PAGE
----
In order to understand the nature of Ingolstadt, it is important to know that the town in Catholic. The inhabitants enjoy, however, a singular form of Catholicism. It is a form that is much more tolerant and patient than that which is found in neighboring Frankish Eichstatt. The inhabitants of Ingolstadt, for example, understand sinning, guards himself from it as long as possible, but is conscious that when he commits it, a clement Priest with a smiling “Absolvo te” will strike the sins from life’s Black Register. The basic think-ing of the Ingolstädters’ is so based on this line of education, that if these people, who in the last twelve years were not only better educated, but even further mentally ruined, received the opportunity to play politics, there are very few reasonable enough to be able to engage in such an activity, or who have the needed intelligence to be able to accomplish anything practical in this field so dangerous for Bavarians. Also to be considered is the fact of the lost war, and the many disappointments suffered due to their philosbyhy of life (Weltanschauung) and NSDAP membership. If on one hand the very vague local National Socialism shook the inhabitants upside down, on the other hand it created the situations that are the basic factors for the new arena of politics, upon the glassy surface of which the inexperienced wish to skate. Politics in Ingolstadt can not be taken seriously, for it could lead to no practical results. It will become increasingly serious, however, as men occupy themselves in politics tho know nothing about it, and who, thrashing about like Elephants in a China Shop, seek to destroy everything that does not suit them. The largest camp, the onetime Catholic Volkspartei, has had to give up a substantial part of its following to Leftist groups. It is primarily this group that, as mentioned earlier, was deceived and disappointed by the loss of the war, and seeks now to gratify its wishes among the very circles it once fought. If the inhabitants of Ingolstadt were not awakened by the war, (and there are too few reminders that the was really lost), at least they were made more cautious, so that now they regard their surroundings with new eyes. The purely catholic community of interest excuses their dead with the incapacity of the leaders, and those who were Nazis come limping repentantly into the camp of the opposition. These Nazis hope to find refuge in one of two camps; either the catholic, or the Social Democratic or Communist. The last named group, however, regards them suspiciously, and only accepts those whom it can regard as genuinely reformed in sentiment. In the Catholic camp a greater tolerance prevails, and the sins of the Nazis are regarded all too lightly, especially if the prodigals return with protestations of a religious rebirth. At the moment, this political situation can best be compared to a bubbling witbhes’ cauldron, where no one knows properly what will happen, or what he wants. The people are as if they have been awakened from a stupefaction, and after rejoicing at their new found life, begin to look around, each to his own tastes and temperment, for opportunities to sow political wild oats. To bring some kind of order to this political chaos, the few reasonable men propose to stand aloof, and let the things gradually ripen for themselves. They understand, that it is purposeless to have politics in the old form, and that this new politics can neither serve as a profession or as an embodiment of a philosophy (Weltanschauung). In the event that these things must be come to grips with at once, then this task, imposed by necessity, should not be other than an opportunity for each man to affiliate politically according to his lights, and to shape for himself a political life on as democratic a basis as possible. On this basis, reflective and informed men propose to group all those together who have the earnest desire to perform reconstruction work in a democratic State. They understand, that in these days it is completely out of place to play communist, social democratic, or catholic politics. Out of all these groups a Democratic Unity Block (demokratische Einheitsblock) should be built, which is so urgently necessary as a counterweight to the clerical circles of the Volkspartei. It is further recognised, that Communism as it was preached before 1933, is no longer possible in Germany. When, as a matter of fact, movements of this nature attempt to destroy the reconstruction work in Ingolstadt, there should be enough forces available to crush them and their sabotage. It will be more difficult, to handle the clerical circles and include them in such a community of interest. These circles believe themselves able to channalize their energies out of the glorious but long dead past. They hide themselves, however, too much in this past in order, putting it lightly, to effectually assert themselves, end putting it brutally, not to appear ridiculous. The influence of the Church on this healthy proposed line of action is, indeed, very strong, but in some groups of the priests and friars, and above all among the Franciscans, there are men clever enough to be able to put an emphatic halt to such a development. They are known themselves, very accurately, that the course of the Volksparteisof Bavaria is false, and can lead to the results such as those which made possible in the year 1933. As already remarked, the desire for political activity in fumbling ignorance has already manifested itself, and the actual practice thereof displays a wild mix-up. Only rational men, who can observe the situation for what it is, and who know with accuracy that conditionally well-off Ingolstadt should never be allowed to forget the facts of a lost war and the misery of the rest of Germany, only these men will be in the position to be able to lead politically. They must burden themselves with the responsibility, that the citizens, who have been so ruined, and politically speaking, rendered so insensitive by National Socialism, do not find in politics opportunities for hatred and calumny, but rather opportunities to live as free citizens of the State, who have no other duty except through their work to gain once more a place in the Community of Nations, which all desire once more for their Fatherland.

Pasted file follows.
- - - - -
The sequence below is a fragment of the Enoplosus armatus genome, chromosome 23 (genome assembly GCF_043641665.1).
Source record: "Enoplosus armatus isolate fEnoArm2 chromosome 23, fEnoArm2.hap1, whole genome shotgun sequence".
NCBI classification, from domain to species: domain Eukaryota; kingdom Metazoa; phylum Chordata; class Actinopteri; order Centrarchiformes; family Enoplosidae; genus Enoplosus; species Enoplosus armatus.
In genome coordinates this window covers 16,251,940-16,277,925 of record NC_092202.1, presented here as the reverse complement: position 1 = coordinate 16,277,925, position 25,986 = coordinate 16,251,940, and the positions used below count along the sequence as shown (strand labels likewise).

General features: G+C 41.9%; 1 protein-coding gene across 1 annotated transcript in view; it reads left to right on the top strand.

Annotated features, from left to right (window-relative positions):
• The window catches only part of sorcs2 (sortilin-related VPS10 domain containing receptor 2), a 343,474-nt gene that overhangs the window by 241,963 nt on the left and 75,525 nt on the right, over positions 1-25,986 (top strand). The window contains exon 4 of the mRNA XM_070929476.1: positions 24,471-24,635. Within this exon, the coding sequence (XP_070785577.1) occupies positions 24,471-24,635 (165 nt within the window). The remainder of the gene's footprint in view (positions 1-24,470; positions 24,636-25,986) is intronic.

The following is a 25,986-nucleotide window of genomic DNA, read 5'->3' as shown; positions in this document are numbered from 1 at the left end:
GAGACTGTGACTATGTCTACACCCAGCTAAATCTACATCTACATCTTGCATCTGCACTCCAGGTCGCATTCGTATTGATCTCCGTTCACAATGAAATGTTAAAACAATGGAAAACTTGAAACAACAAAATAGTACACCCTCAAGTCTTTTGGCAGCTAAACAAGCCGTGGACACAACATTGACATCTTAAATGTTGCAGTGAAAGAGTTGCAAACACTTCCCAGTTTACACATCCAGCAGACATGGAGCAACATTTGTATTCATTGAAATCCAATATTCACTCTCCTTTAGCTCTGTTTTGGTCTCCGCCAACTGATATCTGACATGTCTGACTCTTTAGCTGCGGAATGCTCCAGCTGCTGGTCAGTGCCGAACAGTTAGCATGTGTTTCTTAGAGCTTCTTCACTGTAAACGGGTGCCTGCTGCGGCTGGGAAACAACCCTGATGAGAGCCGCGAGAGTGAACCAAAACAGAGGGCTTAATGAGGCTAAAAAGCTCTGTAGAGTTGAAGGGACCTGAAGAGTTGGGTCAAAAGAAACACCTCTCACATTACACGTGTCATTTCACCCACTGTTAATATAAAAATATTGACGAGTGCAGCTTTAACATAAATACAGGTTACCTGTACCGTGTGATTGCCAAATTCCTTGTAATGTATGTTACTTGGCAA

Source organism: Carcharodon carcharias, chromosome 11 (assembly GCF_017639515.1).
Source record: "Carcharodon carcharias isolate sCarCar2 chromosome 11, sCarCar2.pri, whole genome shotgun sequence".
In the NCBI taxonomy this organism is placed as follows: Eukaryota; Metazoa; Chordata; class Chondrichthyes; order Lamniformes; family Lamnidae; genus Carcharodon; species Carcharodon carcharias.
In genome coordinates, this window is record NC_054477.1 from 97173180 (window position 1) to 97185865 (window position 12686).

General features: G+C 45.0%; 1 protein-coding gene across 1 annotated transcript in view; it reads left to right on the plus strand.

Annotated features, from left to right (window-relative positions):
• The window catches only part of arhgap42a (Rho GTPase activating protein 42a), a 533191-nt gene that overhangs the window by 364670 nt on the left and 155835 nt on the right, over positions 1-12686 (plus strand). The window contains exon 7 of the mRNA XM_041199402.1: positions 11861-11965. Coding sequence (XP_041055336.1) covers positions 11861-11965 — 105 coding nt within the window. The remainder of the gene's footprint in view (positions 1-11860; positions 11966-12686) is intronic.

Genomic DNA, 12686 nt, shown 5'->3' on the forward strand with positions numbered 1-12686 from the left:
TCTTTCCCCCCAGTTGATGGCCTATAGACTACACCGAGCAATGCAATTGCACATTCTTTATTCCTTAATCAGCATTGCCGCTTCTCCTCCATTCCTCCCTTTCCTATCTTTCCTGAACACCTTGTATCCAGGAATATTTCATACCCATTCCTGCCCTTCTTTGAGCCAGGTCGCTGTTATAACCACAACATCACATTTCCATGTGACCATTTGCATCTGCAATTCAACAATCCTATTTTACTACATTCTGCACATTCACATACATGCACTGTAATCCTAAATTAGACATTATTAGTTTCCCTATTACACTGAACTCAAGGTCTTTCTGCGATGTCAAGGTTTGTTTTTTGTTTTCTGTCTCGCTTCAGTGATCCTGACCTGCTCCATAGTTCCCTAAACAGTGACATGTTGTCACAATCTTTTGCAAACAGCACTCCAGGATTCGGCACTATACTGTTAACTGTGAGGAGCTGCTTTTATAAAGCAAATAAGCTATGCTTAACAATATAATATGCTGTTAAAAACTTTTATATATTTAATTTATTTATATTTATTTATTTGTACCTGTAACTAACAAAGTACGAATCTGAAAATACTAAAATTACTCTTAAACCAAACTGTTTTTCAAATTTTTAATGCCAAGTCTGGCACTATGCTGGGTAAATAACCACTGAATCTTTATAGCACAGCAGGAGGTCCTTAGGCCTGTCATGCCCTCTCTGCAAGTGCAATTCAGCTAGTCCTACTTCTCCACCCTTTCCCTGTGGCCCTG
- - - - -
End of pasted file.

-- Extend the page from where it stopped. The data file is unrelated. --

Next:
The confused and torn nature of political lifer manifests itself naturally, in all phases of city life. It also is apparent, in the personal life of the individual. From day to day in Ingolstadt, as in the rest of Germany, a progressive deterioration of character can be noted, which earlier would have been impossible. This decay flourishes most naturally in those places where it can flower without being punished or observed. It is not to be laid to the worker in a factory or industry, as much as to the independent merchant, who only sells his goods when he can swap them against food, or who, without a particle of consideration, greets inquiries with the statement that nothing is available, even though he has a store room full. To clean house in this respect, publicly, would be a rewarding work, because then each individual would make a mental reckoning of what he did, and would feel, that a determination to honest work and reconstruction had been re-established. In Ingolstadt, for example, this question has been solved in the following manner; only one store can sell the goods that the City procures. This merchant will operate under the strictest control, and it will be easy to prove that he sells these goods to consumers, who have been previously given purchase certificates from the City. It will follow from this, that other businesses can only remain open, when thy obtain foods for themselves, and sell these goods at the same price at which the City sells them. It will then be proved, which of these businesses will be able to remain open through energetic cooperation, and which business because of earlier Nazi activity will not be able to make purchases, or if it can get the goods, will not be able to disposed of them die to its reputation as a Nazi business. The closing of these businesses at this stage will be foregone conclusion both to the owner and to the purchaser. This measure will only be applauded by the people, as it will be recognized that an end has been made to profiteering, behind-the-scenes deals, and betrayal.